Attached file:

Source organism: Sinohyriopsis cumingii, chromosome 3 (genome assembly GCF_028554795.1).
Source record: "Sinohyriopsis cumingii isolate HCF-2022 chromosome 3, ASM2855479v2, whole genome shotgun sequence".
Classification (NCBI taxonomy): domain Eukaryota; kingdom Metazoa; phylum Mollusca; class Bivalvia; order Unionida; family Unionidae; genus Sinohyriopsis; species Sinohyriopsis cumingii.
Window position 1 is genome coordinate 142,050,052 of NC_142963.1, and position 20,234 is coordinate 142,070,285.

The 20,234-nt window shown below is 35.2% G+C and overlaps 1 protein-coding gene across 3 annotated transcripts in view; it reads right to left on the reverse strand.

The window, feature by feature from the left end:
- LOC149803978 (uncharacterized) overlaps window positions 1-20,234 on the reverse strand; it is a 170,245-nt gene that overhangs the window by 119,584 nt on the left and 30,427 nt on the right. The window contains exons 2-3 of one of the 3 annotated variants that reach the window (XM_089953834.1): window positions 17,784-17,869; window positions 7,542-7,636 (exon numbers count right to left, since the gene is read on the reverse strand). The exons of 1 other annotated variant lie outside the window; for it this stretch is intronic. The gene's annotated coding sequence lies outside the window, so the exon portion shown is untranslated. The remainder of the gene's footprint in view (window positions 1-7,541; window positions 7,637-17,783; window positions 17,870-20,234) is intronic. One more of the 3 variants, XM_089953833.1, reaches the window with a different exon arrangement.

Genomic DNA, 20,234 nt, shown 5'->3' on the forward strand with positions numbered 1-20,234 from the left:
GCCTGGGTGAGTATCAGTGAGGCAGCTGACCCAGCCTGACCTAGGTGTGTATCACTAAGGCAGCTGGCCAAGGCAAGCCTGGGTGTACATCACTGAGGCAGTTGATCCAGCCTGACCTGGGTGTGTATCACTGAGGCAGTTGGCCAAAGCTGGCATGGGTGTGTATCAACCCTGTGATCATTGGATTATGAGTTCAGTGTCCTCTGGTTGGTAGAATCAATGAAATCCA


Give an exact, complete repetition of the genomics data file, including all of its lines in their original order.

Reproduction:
Source organism: Sinohyriopsis cumingii, chromosome 3 (genome assembly GCF_028554795.1).
Source record: "Sinohyriopsis cumingii isolate HCF-2022 chromosome 3, ASM2855479v2, whole genome shotgun sequence".
Classification (NCBI taxonomy): domain Eukaryota; kingdom Metazoa; phylum Mollusca; class Bivalvia; order Unionida; family Unionidae; genus Sinohyriopsis; species Sinohyriopsis cumingii.
Window position 1 is genome coordinate 142,050,052 of NC_142963.1, and position 20,234 is coordinate 142,070,285.

The 20,234-nt window shown below is 35.2% G+C and overlaps 1 protein-coding gene across 3 annotated transcripts in view; it reads right to left on the reverse strand.

The window, feature by feature from the left end:
- LOC149803978 (uncharacterized) overlaps window positions 1-20,234 on the reverse strand; it is a 170,245-nt gene that overhangs the window by 119,584 nt on the left and 30,427 nt on the right. The window contains exons 2-3 of one of the 3 annotated variants that reach the window (XM_089953834.1): window positions 17,784-17,869; window positions 7,542-7,636 (exon numbers count right to left, since the gene is read on the reverse strand). The exons of 1 other annotated variant lie outside the window; for it this stretch is intronic. The gene's annotated coding sequence lies outside the window, so the exon portion shown is untranslated. The remainder of the gene's footprint in view (window positions 1-7,541; window positions 7,637-17,783; window positions 17,870-20,234) is intronic. One more of the 3 variants, XM_089953833.1, reaches the window with a different exon arrangement.

Genomic DNA, 20,234 nt, shown 5'->3' on the forward strand with positions numbered 1-20,234 from the left:
GCCTGGGTGAGTATCAGTGAGGCAGCTGACCCAGCCTGACCTAGGTGTGTATCACTAAGGCAGCTGGCCAAGGCAAGCCTGGGTGTACATCACTGAGGCAGTTGATCCAGCCTGACCTGGGTGTGTATCACTGAGGCAGTTGGCCAAAGCTGGCATGGGTGTGTATCAACCCTGTGATCATTGGATTATGAGTTCAGTGTCCTCTGGTTGGTAGAATCAATGAAATCCA